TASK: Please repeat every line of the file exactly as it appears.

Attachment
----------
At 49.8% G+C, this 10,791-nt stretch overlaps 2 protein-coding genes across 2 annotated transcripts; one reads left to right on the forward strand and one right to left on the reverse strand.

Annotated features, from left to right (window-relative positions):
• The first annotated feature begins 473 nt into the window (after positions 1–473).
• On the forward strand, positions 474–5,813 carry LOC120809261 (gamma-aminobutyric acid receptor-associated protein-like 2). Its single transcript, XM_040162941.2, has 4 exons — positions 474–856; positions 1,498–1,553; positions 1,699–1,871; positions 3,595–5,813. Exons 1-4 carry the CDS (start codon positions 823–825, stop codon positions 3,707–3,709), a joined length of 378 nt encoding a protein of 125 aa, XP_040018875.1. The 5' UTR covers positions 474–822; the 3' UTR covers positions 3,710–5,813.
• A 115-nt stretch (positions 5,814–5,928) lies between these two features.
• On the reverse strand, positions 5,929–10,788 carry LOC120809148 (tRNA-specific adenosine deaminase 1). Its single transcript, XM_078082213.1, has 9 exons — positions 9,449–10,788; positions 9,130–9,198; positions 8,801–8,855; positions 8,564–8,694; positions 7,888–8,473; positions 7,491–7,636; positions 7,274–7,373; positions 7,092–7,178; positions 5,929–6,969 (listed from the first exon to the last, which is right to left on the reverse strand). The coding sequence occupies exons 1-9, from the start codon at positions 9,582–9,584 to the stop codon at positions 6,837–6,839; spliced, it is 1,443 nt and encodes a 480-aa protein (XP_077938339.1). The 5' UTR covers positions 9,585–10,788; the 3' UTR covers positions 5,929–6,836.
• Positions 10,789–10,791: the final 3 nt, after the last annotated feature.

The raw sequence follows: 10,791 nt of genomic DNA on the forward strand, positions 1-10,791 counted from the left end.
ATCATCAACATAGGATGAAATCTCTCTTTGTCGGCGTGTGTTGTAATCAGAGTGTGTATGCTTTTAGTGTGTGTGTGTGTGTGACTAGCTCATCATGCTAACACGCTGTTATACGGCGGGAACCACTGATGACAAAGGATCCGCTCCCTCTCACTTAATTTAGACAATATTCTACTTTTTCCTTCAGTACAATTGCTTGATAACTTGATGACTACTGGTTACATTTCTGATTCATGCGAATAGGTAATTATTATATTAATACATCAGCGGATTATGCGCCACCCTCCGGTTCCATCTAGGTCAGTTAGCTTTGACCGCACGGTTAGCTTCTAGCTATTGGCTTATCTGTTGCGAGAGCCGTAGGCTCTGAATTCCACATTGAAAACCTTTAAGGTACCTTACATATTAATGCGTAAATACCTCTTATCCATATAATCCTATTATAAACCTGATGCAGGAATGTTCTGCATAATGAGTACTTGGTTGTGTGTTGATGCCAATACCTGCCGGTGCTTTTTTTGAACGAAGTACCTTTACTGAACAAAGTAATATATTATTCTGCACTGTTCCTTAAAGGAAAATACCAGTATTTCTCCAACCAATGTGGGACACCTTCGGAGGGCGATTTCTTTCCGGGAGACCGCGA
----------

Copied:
At 49.8% G+C, this 10,791-nt stretch overlaps 2 protein-coding genes across 2 annotated transcripts; one reads left to right on the forward strand and one right to left on the reverse strand.

Annotated features, from left to right (window-relative positions):
• The first annotated feature begins 473 nt into the window (after positions 1–473).
• On the forward strand, positions 474–5,813 carry LOC120809261 (gamma-aminobutyric acid receptor-associated protein-like 2). Its single transcript, XM_040162941.2, has 4 exons — positions 474–856; positions 1,498–1,553; positions 1,699–1,871; positions 3,595–5,813. Exons 1-4 carry the CDS (start codon positions 823–825, stop codon positions 3,707–3,709), a joined length of 378 nt encoding a protein of 125 aa, XP_040018875.1. The 5' UTR covers positions 474–822; the 3' UTR covers positions 3,710–5,813.
• A 115-nt stretch (positions 5,814–5,928) lies between these two features.
• On the reverse strand, positions 5,929–10,788 carry LOC120809148 (tRNA-specific adenosine deaminase 1). Its single transcript, XM_078082213.1, has 9 exons — positions 9,449–10,788; positions 9,130–9,198; positions 8,801–8,855; positions 8,564–8,694; positions 7,888–8,473; positions 7,491–7,636; positions 7,274–7,373; positions 7,092–7,178; positions 5,929–6,969 (listed from the first exon to the last, which is right to left on the reverse strand). The coding sequence occupies exons 1-9, from the start codon at positions 9,582–9,584 to the stop codon at positions 6,837–6,839; spliced, it is 1,443 nt and encodes a 480-aa protein (XP_077938339.1). The 5' UTR covers positions 9,585–10,788; the 3' UTR covers positions 5,929–6,836.
• Positions 10,789–10,791: the final 3 nt, after the last annotated feature.

The raw sequence follows: 10,791 nt of genomic DNA on the forward strand, positions 1-10,791 counted from the left end.
ATCATCAACATAGGATGAAATCTCTCTTTGTCGGCGTGTGTTGTAATCAGAGTGTGTATGCTTTTAGTGTGTGTGTGTGTGTGACTAGCTCATCATGCTAACACGCTGTTATACGGCGGGAACCACTGATGACAAAGGATCCGCTCCCTCTCACTTAATTTAGACAATATTCTACTTTTTCCTTCAGTACAATTGCTTGATAACTTGATGACTACTGGTTACATTTCTGATTCATGCGAATAGGTAATTATTATATTAATACATCAGCGGATTATGCGCCACCCTCCGGTTCCATCTAGGTCAGTTAGCTTTGACCGCACGGTTAGCTTCTAGCTATTGGCTTATCTGTTGCGAGAGCCGTAGGCTCTGAATTCCACATTGAAAACCTTTAAGGTACCTTACATATTAATGCGTAAATACCTCTTATCCATATAATCCTATTATAAACCTGATGCAGGAATGTTCTGCATAATGAGTACTTGGTTGTGTGTTGATGCCAATACCTGCCGGTGCTTTTTTTGAACGAAGTACCTTTACTGAACAAAGTAATATATTATTCTGCACTGTTCCTTAAAGGAAAATACCAGTATTTCTCCAACCAATGTGGGACACCTTCGGAGGGCGATTTCTTTCCGGGAGACCGCGA